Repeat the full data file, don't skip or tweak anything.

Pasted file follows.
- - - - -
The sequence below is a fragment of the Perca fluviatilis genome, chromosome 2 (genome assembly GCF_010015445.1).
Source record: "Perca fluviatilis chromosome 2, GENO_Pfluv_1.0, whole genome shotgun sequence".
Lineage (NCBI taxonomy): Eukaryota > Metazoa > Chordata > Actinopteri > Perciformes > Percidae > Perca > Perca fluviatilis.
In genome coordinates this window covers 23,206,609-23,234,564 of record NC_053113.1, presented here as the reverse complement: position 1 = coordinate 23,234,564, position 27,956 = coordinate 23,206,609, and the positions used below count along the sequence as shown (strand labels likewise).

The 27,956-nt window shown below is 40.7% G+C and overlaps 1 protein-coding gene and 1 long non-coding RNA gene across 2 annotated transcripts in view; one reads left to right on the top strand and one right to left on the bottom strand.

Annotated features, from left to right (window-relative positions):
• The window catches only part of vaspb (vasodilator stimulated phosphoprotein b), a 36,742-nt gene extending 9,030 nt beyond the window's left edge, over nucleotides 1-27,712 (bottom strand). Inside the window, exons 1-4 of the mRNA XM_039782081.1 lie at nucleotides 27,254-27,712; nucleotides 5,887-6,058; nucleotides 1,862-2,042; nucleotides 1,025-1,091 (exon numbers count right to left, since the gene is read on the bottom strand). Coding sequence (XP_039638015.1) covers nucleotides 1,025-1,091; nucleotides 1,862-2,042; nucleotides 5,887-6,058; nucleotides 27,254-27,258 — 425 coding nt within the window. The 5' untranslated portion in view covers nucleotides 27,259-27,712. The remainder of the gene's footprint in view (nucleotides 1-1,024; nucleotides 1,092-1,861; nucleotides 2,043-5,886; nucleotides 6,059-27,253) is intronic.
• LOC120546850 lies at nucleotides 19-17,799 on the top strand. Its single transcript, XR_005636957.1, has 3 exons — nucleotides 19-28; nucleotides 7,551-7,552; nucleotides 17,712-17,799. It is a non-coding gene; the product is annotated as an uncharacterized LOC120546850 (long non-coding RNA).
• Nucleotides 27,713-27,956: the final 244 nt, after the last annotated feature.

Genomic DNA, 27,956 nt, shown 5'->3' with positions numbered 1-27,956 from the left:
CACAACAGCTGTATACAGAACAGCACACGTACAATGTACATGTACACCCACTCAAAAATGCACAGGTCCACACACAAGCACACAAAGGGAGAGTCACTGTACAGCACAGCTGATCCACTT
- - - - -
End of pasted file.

The sequence below is a fragment of the Perca fluviatilis genome, chromosome 2 (genome assembly GCF_010015445.1).
Source record: "Perca fluviatilis chromosome 2, GENO_Pfluv_1.0, whole genome shotgun sequence".
Lineage (NCBI taxonomy): Eukaryota > Metazoa > Chordata > Actinopteri > Perciformes > Percidae > Perca > Perca fluviatilis.
In genome coordinates this window covers 23,206,609-23,234,564 of record NC_053113.1, presented here as the reverse complement: position 1 = coordinate 23,234,564, position 27,956 = coordinate 23,206,609, and the positions used below count along the sequence as shown (strand labels likewise).

The 27,956-nt window shown below is 40.7% G+C and overlaps 1 protein-coding gene and 1 long non-coding RNA gene across 2 annotated transcripts in view; one reads left to right on the top strand and one right to left on the bottom strand.

Annotated features, from left to right (window-relative positions):
• The window catches only part of vaspb (vasodilator stimulated phosphoprotein b), a 36,742-nt gene extending 9,030 nt beyond the window's left edge, over nucleotides 1-27,712 (bottom strand). Inside the window, exons 1-4 of the mRNA XM_039782081.1 lie at nucleotides 27,254-27,712; nucleotides 5,887-6,058; nucleotides 1,862-2,042; nucleotides 1,025-1,091 (exon numbers count right to left, since the gene is read on the bottom strand). Coding sequence (XP_039638015.1) covers nucleotides 1,025-1,091; nucleotides 1,862-2,042; nucleotides 5,887-6,058; nucleotides 27,254-27,258 — 425 coding nt within the window. The 5' untranslated portion in view covers nucleotides 27,259-27,712. The remainder of the gene's footprint in view (nucleotides 1-1,024; nucleotides 1,092-1,861; nucleotides 2,043-5,886; nucleotides 6,059-27,253) is intronic.
• LOC120546850 lies at nucleotides 19-17,799 on the top strand. Its single transcript, XR_005636957.1, has 3 exons — nucleotides 19-28; nucleotides 7,551-7,552; nucleotides 17,712-17,799. It is a non-coding gene; the product is annotated as an uncharacterized LOC120546850 (long non-coding RNA).
• Nucleotides 27,713-27,956: the final 244 nt, after the last annotated feature.

Genomic DNA, 27,956 nt, shown 5'->3' with positions numbered 1-27,956 from the left:
CACAACAGCTGTATACAGAACAGCACACGTACAATGTACATGTACACCCACTCAAAAATGCACAGGTCCACACACAAGCACACAAAGGGAGAGTCACTGTACAGCACAGCTGATCCACTT